In her post on girls’ abilities in mathematics, Jender said:
Prediction: if this comes to widely accepted, expect lots more stories about how girls are innately predisposed not to like doing stuff that involves maths– gotta explain the dearth of women in science and maths in such a way that nobody has to worry about it.
Turns out, no surprise, that that pattern of explanation is showing up elsewhere. Judith Warner in the NY Times remarks:
It has happened like clockwork. In the past two economic downturns, as job losses have forced women out of the workplace, a sort of angel has appeared to guide their way and re-label their unfortunate circumstances as virtuous “choice.”
Economists, sociologists and other academics who rigorously track workplace trends and work-life issues have been saying for years that this self-realized creature with her new, post-feminist home and hearth priorities, is a chimera.
So why or in what ways are being forced out? Warner’s explanations: Child-care costs equal one’s take home salary, the workplace is hostile, and/or one is let go. And recently the latter has become a particularly serious factor:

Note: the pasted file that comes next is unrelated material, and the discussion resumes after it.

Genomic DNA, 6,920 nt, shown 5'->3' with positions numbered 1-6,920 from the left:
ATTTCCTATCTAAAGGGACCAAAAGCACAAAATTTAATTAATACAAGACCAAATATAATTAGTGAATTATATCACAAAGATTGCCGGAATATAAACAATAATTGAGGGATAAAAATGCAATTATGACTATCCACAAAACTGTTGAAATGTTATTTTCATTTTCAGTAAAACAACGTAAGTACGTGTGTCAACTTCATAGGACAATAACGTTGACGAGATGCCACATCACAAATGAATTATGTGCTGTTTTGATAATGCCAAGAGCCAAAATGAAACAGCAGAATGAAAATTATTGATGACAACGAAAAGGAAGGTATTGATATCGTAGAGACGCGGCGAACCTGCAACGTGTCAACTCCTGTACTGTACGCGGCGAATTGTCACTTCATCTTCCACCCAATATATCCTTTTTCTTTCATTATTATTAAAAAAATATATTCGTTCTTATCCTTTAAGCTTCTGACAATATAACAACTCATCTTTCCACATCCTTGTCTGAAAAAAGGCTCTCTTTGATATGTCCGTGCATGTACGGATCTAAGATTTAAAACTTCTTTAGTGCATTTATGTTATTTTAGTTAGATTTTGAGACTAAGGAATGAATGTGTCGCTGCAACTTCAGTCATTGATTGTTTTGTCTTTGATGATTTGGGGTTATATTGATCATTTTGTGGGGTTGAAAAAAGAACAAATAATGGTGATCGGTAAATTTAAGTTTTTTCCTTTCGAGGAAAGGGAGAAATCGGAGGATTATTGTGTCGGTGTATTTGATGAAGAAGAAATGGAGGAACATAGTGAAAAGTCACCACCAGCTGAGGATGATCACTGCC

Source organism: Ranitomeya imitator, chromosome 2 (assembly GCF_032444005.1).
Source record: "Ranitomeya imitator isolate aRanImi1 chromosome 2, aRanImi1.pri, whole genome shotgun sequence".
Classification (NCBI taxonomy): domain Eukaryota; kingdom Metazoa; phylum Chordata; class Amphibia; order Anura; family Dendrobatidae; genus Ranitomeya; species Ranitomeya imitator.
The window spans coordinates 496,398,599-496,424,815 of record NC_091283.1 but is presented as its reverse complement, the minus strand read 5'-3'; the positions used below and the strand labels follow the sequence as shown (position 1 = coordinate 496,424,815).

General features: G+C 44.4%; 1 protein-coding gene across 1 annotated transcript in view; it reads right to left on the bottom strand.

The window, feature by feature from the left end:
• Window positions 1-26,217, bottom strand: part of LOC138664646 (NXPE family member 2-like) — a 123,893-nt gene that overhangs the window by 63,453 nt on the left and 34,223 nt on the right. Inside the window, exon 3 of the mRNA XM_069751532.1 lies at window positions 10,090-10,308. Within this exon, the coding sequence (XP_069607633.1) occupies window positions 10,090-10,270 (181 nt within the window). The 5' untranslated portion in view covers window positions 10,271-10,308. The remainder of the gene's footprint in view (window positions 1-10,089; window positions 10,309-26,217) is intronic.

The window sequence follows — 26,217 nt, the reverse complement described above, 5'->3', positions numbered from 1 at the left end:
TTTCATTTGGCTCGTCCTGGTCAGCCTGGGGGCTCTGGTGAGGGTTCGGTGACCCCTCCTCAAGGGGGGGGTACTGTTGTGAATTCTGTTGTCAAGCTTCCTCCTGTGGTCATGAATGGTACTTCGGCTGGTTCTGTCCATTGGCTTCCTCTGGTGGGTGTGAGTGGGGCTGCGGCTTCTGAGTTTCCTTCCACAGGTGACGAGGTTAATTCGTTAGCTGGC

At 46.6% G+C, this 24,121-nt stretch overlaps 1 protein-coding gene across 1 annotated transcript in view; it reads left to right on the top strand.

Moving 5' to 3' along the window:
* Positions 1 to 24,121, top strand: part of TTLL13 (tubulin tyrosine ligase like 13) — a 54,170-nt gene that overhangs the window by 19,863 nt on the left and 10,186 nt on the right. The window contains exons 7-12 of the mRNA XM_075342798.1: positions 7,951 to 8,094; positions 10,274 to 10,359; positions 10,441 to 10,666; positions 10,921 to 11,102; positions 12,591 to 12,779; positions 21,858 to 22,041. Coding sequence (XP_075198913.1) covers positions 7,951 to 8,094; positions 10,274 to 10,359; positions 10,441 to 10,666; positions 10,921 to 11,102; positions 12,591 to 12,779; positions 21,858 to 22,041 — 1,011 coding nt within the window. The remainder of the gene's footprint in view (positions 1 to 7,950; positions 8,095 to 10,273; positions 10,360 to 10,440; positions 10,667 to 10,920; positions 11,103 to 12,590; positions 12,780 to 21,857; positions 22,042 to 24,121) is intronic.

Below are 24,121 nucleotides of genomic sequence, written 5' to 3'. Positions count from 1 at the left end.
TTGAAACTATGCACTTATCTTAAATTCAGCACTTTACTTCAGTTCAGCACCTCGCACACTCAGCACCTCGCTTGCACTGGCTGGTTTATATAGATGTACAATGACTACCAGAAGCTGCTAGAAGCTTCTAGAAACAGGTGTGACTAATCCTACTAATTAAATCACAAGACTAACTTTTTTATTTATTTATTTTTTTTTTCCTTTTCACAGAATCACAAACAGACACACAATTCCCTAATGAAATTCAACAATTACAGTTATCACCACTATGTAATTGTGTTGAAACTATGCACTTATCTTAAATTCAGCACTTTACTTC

While prior recessions tended to spare women’s jobs relative to men’s, that trend has been reversed in the current downturn, thanks in part to women’s progress in entering formerly male industries and occupations, and in part to the fact that job sectors like service and retail, which still employ disproportionate numbers of women, have suffered disproportionate losses. And this — not a calling to motherhood — accounts for the fall, starting in 2000, of women’s labor force participation rates.
I can’t wait for the hiring figures for 2009 in philosophy to come out. Ours isn’t even a formerly male occupation.
There are two particularly nice features of Warner’s report. First, she stresses that the picture of women’s choices is being construction by in part ignoring the research of “economists, sociologists and other academics.” You know how that goes; let’s ignore the elites and say what we feel is true. Secondly, she links to a very recent congressional report that puts paid to the myth of choice and calls for some sensible remedial measures.